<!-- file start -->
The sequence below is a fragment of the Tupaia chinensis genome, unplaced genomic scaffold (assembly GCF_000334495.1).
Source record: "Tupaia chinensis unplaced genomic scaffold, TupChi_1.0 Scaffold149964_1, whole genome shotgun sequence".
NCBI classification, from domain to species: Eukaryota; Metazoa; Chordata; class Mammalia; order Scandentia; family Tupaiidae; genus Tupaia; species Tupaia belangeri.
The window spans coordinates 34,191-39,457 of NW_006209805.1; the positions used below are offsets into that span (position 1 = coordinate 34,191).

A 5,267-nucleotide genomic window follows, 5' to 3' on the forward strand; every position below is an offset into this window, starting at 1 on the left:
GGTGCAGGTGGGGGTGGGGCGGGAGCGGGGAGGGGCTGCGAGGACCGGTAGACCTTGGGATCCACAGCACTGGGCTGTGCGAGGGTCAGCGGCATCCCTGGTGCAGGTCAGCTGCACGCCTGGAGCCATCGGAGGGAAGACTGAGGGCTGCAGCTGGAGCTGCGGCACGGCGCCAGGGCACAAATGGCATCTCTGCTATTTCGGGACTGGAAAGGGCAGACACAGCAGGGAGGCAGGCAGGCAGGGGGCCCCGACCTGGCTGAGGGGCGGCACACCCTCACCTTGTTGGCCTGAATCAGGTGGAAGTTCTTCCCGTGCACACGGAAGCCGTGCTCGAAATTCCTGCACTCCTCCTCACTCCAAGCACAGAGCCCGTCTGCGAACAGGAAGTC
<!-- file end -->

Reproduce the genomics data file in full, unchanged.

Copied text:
The sequence below is a fragment of the Tupaia chinensis genome, unplaced genomic scaffold (assembly GCF_000334495.1).
Source record: "Tupaia chinensis unplaced genomic scaffold, TupChi_1.0 Scaffold149964_1, whole genome shotgun sequence".
NCBI classification, from domain to species: Eukaryota; Metazoa; Chordata; class Mammalia; order Scandentia; family Tupaiidae; genus Tupaia; species Tupaia belangeri.
The window spans coordinates 34,191-39,457 of NW_006209805.1; the positions used below are offsets into that span (position 1 = coordinate 34,191).

A 5,267-nucleotide genomic window follows, 5' to 3' on the forward strand; every position below is an offset into this window, starting at 1 on the left:
GGTGCAGGTGGGGGTGGGGCGGGAGCGGGGAGGGGCTGCGAGGACCGGTAGACCTTGGGATCCACAGCACTGGGCTGTGCGAGGGTCAGCGGCATCCCTGGTGCAGGTCAGCTGCACGCCTGGAGCCATCGGAGGGAAGACTGAGGGCTGCAGCTGGAGCTGCGGCACGGCGCCAGGGCACAAATGGCATCTCTGCTATTTCGGGACTGGAAAGGGCAGACACAGCAGGGAGGCAGGCAGGCAGGGGGCCCCGACCTGGCTGAGGGGCGGCACACCCTCACCTTGTTGGCCTGAATCAGGTGGAAGTTCTTCCCGTGCACACGGAAGCCGTGCTCGAAATTCCTGCACTCCTCCTCACTCCAAGCACAGAGCCCGTCTGCGAACAGGAAGTC